Limitations of the study

The results from our study should be viewed within the context of various limitations. First, a small sample was used for the assessment of effectiveness of newly developed study module. Second, due to time constraints, each student was examined for only one practical procedure for skills by "do it yourself" exercises on mannequins against eight procedures. Third, there is a need to modify the teaching-learning module for better comparison with other published reports in the next phase of study. Fourth, the results show the trends from one medical institution.

Future directions of the study

With the encouraging results on constructive gains and acceptability by the students and faculty, we hope to continue the study every year. Further, we hope to propose to the authorities to bring about a change in the medical curriculum and teaching methods. We feel that similar studies are needed with inputs from the multidisciplinary sources available in our country, along with larger study participants for more significant results. Our overall impressions underline the fact that medical students are not adequately prepared in the prehospital care of fractures.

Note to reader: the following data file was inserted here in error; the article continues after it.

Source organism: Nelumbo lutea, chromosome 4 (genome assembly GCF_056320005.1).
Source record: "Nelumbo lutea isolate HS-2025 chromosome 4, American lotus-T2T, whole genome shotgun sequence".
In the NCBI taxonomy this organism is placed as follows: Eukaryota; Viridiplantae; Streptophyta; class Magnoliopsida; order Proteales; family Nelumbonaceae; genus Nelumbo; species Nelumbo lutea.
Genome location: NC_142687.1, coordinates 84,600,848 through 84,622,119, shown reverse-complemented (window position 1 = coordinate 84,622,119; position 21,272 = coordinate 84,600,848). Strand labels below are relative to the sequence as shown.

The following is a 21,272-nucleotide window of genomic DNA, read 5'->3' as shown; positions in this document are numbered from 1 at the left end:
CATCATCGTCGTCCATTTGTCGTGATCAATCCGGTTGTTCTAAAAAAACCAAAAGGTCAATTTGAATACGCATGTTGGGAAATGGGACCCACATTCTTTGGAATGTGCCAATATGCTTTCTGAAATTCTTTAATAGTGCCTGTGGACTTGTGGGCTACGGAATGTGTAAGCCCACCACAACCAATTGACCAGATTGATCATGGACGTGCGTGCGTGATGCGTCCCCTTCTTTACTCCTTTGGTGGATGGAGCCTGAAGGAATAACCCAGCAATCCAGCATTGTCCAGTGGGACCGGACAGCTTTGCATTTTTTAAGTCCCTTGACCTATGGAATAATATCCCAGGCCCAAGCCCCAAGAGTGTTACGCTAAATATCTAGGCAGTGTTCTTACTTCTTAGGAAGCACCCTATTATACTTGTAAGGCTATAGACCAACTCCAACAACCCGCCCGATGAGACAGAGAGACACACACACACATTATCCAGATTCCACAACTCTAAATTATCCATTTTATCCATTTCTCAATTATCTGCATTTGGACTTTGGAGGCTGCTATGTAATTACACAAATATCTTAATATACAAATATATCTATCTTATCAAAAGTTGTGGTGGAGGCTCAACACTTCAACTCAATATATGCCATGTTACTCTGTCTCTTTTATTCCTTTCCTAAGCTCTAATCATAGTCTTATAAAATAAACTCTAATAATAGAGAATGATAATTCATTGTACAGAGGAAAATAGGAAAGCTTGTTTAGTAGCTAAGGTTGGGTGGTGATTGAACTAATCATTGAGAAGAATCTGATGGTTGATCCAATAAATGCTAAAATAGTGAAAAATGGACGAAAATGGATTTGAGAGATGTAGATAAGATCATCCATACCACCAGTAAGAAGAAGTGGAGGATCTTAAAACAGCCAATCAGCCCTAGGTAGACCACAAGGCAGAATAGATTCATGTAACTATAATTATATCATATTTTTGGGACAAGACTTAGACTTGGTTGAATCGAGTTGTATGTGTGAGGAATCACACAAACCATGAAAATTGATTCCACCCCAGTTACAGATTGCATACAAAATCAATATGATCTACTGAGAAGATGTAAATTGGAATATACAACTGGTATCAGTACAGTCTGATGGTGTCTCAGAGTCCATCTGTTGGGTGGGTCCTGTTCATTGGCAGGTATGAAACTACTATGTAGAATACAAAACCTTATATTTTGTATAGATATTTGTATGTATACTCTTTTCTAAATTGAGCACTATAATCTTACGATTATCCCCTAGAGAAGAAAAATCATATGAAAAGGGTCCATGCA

Acknowledgments

The authors acknowledge the guidance and support of the following: Faculty of the Orthopaedic Department and Community Medicine and the third semester MBBS students of Mahatma Gandhi Medical College and Research Institute (Pondicherry, India).

Financial support and sponsorship

Nil.

Conflicts of interest

No conflicts of interest, financial or otherwise, are declared by the authors.